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    when doing numerical methods questions there is often a part that wants you to prove that there's a root at a particular x-value. To do this I know I have to find the change of sign in y-values for an interval between that x-value and then state that because there is a change in sign AND F(X) IS CONTINUOUS, there is a root at that x-value. My issue is not knowing how f(x) is continuous, and whether saying its continuous applies to all such questions? Any help would be much appreciated.
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    (Original post by lordoftheties)
    when doing numerical methods questions there is often a part that wants you to prove that there's a root at a particular x-value. To do this I know I have to find the change of sign in y-values for an interval between that x-value and then state that because there is a change in sign AND F(X) IS CONTINUOUS, there is a root at that x-value. My issue is not knowing how f(x) is continuous, and whether saying its continuous applies to all such questions? Any help would be much appreciated.
    Just substitute the x value in. If it's a root you get 0.
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    (Original post by morgan8002)
    Just substitute the x value in. If it's a root you get 0.
    That's the other type of question. Im referring to this kind (part c):Name:  Screen Shot 2016-05-03 at 13.19.49.png
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    (Original post by lordoftheties)
    That's the other type of question. Im referring to this kind (part c):Name:  Screen Shot 2016-05-03 at 13.19.49.png
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    Yes, you'd need to state continuity. Exponentials, sines, cosines, constant functions and polynomials are all continuous. Also, finitely adding, multiplying or composing continuous functions gives a continuous function so g(x) is continuous.
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    Yes just always say "sign change, therefore root in the interval, given that f(x) is continuous"
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    (Original post by 雷尼克)
    Yes just always say "sign change, therefore root in the interval, given that f(x) is continuous"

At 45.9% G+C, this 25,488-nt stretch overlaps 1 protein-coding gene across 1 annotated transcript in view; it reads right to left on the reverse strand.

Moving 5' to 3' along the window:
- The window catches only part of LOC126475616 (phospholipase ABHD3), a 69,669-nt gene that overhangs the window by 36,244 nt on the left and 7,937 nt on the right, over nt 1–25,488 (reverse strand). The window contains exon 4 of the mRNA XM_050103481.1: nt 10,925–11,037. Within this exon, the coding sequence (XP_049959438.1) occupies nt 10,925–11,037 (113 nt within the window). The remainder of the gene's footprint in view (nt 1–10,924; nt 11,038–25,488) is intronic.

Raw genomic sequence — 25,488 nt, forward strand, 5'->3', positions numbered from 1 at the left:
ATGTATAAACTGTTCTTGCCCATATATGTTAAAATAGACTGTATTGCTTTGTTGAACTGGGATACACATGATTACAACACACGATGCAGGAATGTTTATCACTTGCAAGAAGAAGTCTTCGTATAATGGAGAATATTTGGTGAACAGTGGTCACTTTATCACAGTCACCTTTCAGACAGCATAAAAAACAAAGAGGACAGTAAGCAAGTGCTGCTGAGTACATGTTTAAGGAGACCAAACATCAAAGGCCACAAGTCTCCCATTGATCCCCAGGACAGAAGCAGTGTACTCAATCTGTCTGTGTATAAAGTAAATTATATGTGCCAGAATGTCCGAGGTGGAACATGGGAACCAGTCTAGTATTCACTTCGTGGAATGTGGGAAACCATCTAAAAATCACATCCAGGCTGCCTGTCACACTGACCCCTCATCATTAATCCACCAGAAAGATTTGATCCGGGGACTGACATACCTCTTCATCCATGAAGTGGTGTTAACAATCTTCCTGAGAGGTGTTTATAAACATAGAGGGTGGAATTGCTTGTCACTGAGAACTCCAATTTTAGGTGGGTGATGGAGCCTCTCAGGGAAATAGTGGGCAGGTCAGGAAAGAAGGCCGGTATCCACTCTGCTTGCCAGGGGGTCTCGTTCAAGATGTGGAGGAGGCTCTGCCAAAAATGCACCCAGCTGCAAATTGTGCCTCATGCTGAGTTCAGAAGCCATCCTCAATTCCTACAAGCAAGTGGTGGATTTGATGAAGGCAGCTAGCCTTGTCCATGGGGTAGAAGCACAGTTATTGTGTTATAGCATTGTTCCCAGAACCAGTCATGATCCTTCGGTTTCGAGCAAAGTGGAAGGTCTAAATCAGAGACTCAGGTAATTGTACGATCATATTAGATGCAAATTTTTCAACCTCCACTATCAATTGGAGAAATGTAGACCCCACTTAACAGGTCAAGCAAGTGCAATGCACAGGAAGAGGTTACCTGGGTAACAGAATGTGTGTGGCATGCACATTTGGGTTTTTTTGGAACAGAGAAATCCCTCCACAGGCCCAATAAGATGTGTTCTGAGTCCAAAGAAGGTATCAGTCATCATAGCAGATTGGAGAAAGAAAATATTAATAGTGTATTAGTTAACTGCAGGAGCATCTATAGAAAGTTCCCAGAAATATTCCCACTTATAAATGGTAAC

Im not sure if youre ALWAYS supposed to say continuous, the bold section of this part of the mark scheme for that question says something about not stating continuous...Name:  Screen Shot 2016-05-03 at 14.10.12.png
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    (Original post by lordoftheties)
    Im not sure if youre ALWAYS supposed to say continuous, the bold section of this part of the mark scheme for that question says something about not stating continuous...Name:  Screen Shot 2016-05-03 at 14.10.12.png
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    That has nothing to do with 'continuous'... that part of the marking scheme is telling the examiner that it is an invalid method to continue the iterations.
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    (Original post by lordoftheties)
    Im not sure if youre ALWAYS supposed to say continuous, the bold section of this part of the mark scheme for that question says something about not stating continuous...Name:  Screen Shot 2016-05-03 at 14.10.12.png
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    It's not talking about continuity. It's talking about substituting repeatedly into the difference equation from (b) to find bounds on \alpha.
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    (Original post by morgan8002)
    It's not talking about continuity. It's talking about substituting repeatedly into the difference equation from (b) to find bounds on \alpha.
    Oh I see now. Thanks a lot guys.
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    (Original post by lordoftheties)
    when doing numerical methods questions there is often a part that wants you to prove that there's a root at a particular x-value. To do this I know I have to find the change of sign in y-values for an interval between that x-value and then state that because there is a change in sign AND F(X) IS CONTINUOUS, there is a root at that x-value. My issue is not knowing how f(x) is continuous, and whether saying its continuous applies to all such questions? Any help would be much appreciated.
    The function does have to be contiuous for this logic to work, but Edexcel don't expect you to say it.
 
 
 
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